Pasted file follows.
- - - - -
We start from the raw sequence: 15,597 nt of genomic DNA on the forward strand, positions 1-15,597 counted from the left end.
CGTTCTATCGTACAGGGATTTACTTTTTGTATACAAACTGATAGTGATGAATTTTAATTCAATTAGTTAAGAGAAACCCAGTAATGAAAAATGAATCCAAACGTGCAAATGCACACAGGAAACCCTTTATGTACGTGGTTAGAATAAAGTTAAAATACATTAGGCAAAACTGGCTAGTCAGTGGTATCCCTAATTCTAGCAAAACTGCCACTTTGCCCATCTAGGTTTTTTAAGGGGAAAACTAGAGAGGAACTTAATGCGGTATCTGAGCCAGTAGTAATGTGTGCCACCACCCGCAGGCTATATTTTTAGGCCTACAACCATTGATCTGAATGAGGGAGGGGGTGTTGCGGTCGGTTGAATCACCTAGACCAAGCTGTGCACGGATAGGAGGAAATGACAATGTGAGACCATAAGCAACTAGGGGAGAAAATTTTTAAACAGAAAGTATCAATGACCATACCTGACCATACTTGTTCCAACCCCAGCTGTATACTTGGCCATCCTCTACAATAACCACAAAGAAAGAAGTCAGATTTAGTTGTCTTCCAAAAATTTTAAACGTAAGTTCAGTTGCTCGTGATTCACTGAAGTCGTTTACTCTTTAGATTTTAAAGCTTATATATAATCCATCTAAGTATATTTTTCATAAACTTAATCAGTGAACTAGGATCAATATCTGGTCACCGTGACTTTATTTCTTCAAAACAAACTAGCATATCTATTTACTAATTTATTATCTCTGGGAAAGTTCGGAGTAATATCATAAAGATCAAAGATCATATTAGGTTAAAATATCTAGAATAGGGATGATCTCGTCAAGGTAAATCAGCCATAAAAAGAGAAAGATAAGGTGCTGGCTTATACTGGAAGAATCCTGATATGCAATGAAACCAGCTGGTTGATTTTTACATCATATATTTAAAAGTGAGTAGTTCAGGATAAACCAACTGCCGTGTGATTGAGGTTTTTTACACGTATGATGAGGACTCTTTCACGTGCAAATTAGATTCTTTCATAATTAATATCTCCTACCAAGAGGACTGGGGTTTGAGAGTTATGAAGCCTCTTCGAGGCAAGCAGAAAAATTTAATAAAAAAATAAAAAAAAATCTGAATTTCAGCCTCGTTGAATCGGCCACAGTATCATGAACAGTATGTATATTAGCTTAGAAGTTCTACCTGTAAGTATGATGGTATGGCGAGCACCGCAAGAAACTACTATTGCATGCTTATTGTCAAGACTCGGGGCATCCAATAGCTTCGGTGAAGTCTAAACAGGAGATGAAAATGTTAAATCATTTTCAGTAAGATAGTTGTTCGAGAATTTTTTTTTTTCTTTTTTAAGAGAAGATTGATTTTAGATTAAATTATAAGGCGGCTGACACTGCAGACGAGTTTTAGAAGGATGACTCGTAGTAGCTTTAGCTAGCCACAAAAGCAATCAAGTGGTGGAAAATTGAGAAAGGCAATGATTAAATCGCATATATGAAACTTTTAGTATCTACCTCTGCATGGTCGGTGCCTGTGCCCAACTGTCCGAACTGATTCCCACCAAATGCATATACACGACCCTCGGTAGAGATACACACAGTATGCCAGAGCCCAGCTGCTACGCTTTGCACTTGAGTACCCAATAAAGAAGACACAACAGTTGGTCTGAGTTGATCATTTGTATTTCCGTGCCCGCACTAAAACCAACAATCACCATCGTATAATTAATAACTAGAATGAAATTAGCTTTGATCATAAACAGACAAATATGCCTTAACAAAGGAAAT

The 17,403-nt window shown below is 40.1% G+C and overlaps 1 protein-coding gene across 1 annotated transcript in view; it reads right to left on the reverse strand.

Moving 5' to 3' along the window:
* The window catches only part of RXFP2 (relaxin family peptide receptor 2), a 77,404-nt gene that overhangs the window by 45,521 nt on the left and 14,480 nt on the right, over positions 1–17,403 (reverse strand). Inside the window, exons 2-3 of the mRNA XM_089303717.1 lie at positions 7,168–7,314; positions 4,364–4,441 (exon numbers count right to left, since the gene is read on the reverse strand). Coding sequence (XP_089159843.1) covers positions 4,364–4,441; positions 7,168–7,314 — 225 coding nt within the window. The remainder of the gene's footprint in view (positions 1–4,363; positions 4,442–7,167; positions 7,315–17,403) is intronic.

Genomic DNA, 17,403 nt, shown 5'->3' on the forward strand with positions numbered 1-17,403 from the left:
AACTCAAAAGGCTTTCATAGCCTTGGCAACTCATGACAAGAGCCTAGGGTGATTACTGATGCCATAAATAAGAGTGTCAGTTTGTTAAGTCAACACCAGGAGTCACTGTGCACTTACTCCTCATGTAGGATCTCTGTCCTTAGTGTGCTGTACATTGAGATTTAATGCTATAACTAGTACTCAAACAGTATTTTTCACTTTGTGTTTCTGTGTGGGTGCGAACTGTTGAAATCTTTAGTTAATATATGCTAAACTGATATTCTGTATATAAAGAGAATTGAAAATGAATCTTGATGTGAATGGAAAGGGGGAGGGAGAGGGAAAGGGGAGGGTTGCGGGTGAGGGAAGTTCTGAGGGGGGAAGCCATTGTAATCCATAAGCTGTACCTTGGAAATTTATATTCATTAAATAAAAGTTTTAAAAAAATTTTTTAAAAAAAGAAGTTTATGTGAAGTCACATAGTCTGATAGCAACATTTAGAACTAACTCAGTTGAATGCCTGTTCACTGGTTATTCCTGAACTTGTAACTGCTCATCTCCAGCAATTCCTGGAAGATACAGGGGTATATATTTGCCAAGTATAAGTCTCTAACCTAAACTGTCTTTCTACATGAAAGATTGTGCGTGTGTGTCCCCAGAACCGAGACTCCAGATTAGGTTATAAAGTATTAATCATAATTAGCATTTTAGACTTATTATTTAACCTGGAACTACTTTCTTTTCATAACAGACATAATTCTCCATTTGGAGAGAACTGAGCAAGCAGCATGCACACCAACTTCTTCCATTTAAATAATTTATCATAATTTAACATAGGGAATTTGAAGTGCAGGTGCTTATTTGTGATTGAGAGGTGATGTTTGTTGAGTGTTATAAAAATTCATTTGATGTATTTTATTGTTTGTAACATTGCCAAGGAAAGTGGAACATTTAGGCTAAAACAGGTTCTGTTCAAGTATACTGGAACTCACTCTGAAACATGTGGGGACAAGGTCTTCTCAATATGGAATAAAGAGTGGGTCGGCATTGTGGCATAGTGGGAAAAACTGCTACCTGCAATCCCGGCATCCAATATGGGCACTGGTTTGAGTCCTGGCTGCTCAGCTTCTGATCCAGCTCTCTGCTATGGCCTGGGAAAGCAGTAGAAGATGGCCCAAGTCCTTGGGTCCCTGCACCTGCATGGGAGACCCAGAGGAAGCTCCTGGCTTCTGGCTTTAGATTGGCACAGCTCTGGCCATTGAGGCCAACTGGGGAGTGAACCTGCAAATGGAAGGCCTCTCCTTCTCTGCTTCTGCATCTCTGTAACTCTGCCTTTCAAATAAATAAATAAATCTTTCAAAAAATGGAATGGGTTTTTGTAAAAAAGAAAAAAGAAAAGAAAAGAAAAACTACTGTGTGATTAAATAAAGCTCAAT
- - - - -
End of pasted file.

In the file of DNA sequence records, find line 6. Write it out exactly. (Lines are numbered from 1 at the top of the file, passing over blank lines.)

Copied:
Genomic DNA, 17,403 nt, shown 5'->3' on the forward strand with positions numbered 1-17,403 from the left: